I do not come by my love of chickens naturally.  I was gradually exposed to them as my children raised them over the course of 10 years.  Now, I have had my own chickens for 3 years and have to say that a few hens, maybe a rooster, are practical pets for the gardener.  Let me count the ways!

Chickens are weed whackers without a loud heavy motor or power cord.  Nearly every yard has some section where it is hard to grow things other than weeds.  A little band of chickens will diligently scratch those weeds out of existence.


Chickens are born composters.  Bring your grass clippings (nothing recently treated); your autumn leaves; your kitchen scraps and overripe produce; and your fresh and tender, non-seeding weeds. (I recommend avoiding putting in fibrous plants, weeds in seed, or bind weed) Even if the chickens don’t eat it, they will mix and turn it with the soil.  Just add water regularly.


Chickens are small and portable.  They are easy for kids to spend time with (using caution with full grown roosters, of course.)  If time is spent with chickens while they are growing, they become quite friendly.  Small pens are fairly easy to construct, which make it possible to move the chickens to various locations around the yard, either for remote weed control or simply to let the kids play with them on the grass.  Word of caution:  chickens are SO portable that sometimes foxes walk off with them.  We will be reinforcing our chicken yards.


Chickens lay eggs, which taste much better than those from the grocery store, for some reason, and go well with many vegetables grown in the garden.  I love my blue-green araucana eggs.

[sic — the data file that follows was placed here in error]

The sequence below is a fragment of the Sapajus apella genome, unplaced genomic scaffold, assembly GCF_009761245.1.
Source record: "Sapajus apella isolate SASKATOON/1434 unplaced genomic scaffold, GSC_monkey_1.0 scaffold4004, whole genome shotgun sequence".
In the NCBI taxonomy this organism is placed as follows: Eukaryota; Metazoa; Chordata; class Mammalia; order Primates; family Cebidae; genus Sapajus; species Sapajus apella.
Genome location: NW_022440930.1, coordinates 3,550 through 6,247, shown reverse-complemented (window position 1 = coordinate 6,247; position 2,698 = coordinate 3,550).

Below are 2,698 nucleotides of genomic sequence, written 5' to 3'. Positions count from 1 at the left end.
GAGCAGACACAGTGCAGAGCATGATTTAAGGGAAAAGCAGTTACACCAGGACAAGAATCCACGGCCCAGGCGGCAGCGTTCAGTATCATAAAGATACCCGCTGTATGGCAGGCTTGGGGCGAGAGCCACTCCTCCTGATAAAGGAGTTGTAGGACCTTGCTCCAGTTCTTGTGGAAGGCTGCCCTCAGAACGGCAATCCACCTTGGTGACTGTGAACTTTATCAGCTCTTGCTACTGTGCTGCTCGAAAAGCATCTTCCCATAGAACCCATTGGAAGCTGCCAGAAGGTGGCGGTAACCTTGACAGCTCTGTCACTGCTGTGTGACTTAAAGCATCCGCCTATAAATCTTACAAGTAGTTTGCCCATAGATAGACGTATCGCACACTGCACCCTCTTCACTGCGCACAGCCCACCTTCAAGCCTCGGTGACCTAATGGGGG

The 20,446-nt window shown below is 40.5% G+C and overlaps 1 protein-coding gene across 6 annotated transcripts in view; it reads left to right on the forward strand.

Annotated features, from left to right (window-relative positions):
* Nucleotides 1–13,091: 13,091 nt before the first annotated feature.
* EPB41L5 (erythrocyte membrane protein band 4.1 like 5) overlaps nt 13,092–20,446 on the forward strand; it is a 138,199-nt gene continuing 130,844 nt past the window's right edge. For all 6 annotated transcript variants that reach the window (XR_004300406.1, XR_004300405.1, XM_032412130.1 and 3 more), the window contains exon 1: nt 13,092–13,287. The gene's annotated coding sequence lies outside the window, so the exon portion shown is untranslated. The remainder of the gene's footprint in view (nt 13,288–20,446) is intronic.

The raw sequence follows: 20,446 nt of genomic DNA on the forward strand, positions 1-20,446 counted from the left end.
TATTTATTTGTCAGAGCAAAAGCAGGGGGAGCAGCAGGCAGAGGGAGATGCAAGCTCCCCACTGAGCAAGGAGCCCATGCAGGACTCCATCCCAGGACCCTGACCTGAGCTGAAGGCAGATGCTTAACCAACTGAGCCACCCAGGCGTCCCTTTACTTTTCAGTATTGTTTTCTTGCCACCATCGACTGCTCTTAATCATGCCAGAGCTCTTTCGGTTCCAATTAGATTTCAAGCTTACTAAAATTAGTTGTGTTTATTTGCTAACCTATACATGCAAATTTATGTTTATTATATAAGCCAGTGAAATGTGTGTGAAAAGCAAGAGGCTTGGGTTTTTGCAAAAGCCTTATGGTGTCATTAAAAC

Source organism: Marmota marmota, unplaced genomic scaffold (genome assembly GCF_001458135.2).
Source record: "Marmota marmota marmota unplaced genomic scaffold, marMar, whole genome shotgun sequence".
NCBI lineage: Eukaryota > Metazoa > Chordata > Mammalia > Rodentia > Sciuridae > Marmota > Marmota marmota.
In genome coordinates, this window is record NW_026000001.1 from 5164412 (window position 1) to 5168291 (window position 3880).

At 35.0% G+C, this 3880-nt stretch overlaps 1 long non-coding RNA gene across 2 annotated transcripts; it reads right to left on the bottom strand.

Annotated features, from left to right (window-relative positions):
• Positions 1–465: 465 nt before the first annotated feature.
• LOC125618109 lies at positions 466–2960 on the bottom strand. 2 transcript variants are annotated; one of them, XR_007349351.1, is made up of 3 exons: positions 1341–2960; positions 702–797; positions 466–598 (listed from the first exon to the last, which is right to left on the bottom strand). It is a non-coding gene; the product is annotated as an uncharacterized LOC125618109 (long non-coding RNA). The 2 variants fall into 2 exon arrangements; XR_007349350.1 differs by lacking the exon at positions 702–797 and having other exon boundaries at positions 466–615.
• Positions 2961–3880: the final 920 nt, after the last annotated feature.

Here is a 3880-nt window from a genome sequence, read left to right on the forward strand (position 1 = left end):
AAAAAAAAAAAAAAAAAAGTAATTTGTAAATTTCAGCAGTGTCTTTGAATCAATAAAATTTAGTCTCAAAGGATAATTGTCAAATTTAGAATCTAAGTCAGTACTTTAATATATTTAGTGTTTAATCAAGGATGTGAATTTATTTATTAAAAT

Chickens eat many insects.  Heavily infested plants with less mobile bugs can be dumped right into the chicken yard.  And kids are more inclined to pick the noxious bugs out of the garden when they can be fed to the chickens.  However, you might have to put limits on earth worms taken out of your garden…

Chickens are self-propagating, if they have enough space and safe habitat.  Actually, our best brooding experience was with an escapee hen who found her own quiet haven.  The kids spent hours interacting with those little chicks.  Still it seemed best to let my youngest daughter teach me how to clip chicken wings.


Chickens provide opportunity for hands on science for the kids.  From hatching to butchering, kids have many opportunities to learn about the cycle of life.  If you aren’t up for the butchering yourself, you could take the birds to Cluck & Pluck, a little operation just outside of Homedale, Idaho (541-856-3347, they are open Saturdays May – November, call to make arrangements)

Chickens are soft and add color to the landscape!  A gentle touch soothes them and relaxes the hard working soul, so everyone wins when you pet your chicken.  The bloom on their combs and wattles rarely fades.  Why invest in a gnome, when you can have a chicken?
All in all, chickens are fairly low maintenance and reasonably personable, as well as being useful.  What garden accessory can compare to the multi-use design?  I’m convinced every gardener should have some, and if I can fall for a chicken, anyone can.

  1. Heidi says:

    Those chickies are so cute & fuzzy looking. I remember the day we suddenly had little chicks running around the yard after their mother – that hen never would stay in the pen.

  2. Anob says:

    We were thinking we might need to get a few hens sometime in the next few years… Eggs and help with weed control sounds like a win to me! 🙂

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